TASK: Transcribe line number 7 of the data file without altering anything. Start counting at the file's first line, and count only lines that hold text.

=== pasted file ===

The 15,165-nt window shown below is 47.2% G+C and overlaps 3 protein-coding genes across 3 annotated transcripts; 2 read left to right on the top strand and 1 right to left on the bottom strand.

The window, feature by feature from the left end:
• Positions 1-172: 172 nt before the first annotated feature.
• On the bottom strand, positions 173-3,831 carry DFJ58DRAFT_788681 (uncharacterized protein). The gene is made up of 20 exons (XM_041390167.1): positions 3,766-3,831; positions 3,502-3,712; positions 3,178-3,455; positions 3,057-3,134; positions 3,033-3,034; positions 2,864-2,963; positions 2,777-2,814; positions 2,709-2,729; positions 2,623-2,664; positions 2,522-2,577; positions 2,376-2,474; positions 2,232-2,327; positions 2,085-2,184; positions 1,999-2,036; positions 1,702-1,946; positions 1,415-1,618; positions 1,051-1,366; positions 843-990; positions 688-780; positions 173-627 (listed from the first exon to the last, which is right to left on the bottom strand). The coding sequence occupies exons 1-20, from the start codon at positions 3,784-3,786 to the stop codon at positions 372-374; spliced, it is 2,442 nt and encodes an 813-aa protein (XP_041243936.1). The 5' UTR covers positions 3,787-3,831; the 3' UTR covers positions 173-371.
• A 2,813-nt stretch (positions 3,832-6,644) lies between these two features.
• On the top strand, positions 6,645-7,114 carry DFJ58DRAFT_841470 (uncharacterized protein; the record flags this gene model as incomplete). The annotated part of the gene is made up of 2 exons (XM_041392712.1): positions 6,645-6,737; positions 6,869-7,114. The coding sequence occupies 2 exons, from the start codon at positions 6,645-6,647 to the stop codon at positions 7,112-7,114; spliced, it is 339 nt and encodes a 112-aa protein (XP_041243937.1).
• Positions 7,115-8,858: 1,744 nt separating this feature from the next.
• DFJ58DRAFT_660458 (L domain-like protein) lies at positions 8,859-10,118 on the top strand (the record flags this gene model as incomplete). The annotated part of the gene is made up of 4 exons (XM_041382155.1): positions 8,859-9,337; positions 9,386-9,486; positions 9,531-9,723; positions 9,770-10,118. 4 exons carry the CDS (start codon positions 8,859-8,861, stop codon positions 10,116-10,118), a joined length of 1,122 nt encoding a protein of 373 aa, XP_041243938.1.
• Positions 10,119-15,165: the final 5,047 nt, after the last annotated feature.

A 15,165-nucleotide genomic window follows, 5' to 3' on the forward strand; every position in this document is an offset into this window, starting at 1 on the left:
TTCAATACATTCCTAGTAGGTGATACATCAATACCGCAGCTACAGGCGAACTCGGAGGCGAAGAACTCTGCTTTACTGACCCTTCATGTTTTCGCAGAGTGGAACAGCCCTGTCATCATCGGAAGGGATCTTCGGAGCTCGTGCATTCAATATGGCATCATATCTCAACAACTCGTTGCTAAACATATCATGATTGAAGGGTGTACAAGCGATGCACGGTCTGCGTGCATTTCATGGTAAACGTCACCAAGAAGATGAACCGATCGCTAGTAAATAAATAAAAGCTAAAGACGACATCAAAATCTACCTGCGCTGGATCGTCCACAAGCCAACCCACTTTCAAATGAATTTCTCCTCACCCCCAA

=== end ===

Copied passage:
• Positions 7,115-8,858: 1,744 nt separating this feature from the next.